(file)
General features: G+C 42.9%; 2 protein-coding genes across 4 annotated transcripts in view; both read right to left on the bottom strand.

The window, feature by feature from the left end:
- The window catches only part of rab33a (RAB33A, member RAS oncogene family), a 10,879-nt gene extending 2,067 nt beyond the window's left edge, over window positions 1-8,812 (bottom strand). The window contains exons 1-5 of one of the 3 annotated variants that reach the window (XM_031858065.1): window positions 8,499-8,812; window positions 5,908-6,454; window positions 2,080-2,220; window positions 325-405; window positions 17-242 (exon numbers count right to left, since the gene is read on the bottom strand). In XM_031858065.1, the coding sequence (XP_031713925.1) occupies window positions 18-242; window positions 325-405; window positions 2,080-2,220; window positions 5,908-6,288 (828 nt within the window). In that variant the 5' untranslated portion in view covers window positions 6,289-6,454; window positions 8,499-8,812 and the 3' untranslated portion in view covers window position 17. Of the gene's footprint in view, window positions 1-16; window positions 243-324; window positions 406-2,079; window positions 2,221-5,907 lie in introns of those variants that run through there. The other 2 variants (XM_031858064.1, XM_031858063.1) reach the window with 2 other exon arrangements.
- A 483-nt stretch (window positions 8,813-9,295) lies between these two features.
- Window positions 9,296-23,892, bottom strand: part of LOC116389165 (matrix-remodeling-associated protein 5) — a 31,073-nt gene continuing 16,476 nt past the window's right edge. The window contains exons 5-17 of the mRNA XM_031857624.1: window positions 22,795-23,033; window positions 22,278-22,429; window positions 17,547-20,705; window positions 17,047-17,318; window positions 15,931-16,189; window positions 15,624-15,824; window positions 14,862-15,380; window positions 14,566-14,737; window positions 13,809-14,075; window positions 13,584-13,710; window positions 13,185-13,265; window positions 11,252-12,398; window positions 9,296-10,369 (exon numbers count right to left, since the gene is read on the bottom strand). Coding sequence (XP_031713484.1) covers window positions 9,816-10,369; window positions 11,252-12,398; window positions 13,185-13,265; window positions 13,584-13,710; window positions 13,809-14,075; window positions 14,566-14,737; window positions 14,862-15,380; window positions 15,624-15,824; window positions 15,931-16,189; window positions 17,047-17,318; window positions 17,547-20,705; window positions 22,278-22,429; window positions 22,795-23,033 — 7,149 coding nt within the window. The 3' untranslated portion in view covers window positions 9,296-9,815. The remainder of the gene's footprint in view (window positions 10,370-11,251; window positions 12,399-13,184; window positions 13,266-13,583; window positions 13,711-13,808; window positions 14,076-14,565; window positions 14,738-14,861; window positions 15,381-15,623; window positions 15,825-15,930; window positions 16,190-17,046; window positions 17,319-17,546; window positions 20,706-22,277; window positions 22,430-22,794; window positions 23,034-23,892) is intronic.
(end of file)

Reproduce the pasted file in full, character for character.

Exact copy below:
General features: G+C 42.9%; 2 protein-coding genes across 4 annotated transcripts in view; both read right to left on the bottom strand.

The window, feature by feature from the left end:
- The window catches only part of rab33a (RAB33A, member RAS oncogene family), a 10,879-nt gene extending 2,067 nt beyond the window's left edge, over window positions 1-8,812 (bottom strand). The window contains exons 1-5 of one of the 3 annotated variants that reach the window (XM_031858065.1): window positions 8,499-8,812; window positions 5,908-6,454; window positions 2,080-2,220; window positions 325-405; window positions 17-242 (exon numbers count right to left, since the gene is read on the bottom strand). In XM_031858065.1, the coding sequence (XP_031713925.1) occupies window positions 18-242; window positions 325-405; window positions 2,080-2,220; window positions 5,908-6,288 (828 nt within the window). In that variant the 5' untranslated portion in view covers window positions 6,289-6,454; window positions 8,499-8,812 and the 3' untranslated portion in view covers window position 17. Of the gene's footprint in view, window positions 1-16; window positions 243-324; window positions 406-2,079; window positions 2,221-5,907 lie in introns of those variants that run through there. The other 2 variants (XM_031858064.1, XM_031858063.1) reach the window with 2 other exon arrangements.
- A 483-nt stretch (window positions 8,813-9,295) lies between these two features.
- Window positions 9,296-23,892, bottom strand: part of LOC116389165 (matrix-remodeling-associated protein 5) — a 31,073-nt gene continuing 16,476 nt past the window's right edge. The window contains exons 5-17 of the mRNA XM_031857624.1: window positions 22,795-23,033; window positions 22,278-22,429; window positions 17,547-20,705; window positions 17,047-17,318; window positions 15,931-16,189; window positions 15,624-15,824; window positions 14,862-15,380; window positions 14,566-14,737; window positions 13,809-14,075; window positions 13,584-13,710; window positions 13,185-13,265; window positions 11,252-12,398; window positions 9,296-10,369 (exon numbers count right to left, since the gene is read on the bottom strand). Coding sequence (XP_031713484.1) covers window positions 9,816-10,369; window positions 11,252-12,398; window positions 13,185-13,265; window positions 13,584-13,710; window positions 13,809-14,075; window positions 14,566-14,737; window positions 14,862-15,380; window positions 15,624-15,824; window positions 15,931-16,189; window positions 17,047-17,318; window positions 17,547-20,705; window positions 22,278-22,429; window positions 22,795-23,033 — 7,149 coding nt within the window. The 3' untranslated portion in view covers window positions 9,296-9,815. The remainder of the gene's footprint in view (window positions 10,370-11,251; window positions 12,399-13,184; window positions 13,266-13,583; window positions 13,711-13,808; window positions 14,076-14,565; window positions 14,738-14,861; window positions 15,381-15,623; window positions 15,825-15,930; window positions 16,190-17,046; window positions 17,319-17,546; window positions 20,706-22,277; window positions 22,430-22,794; window positions 23,034-23,892) is intronic.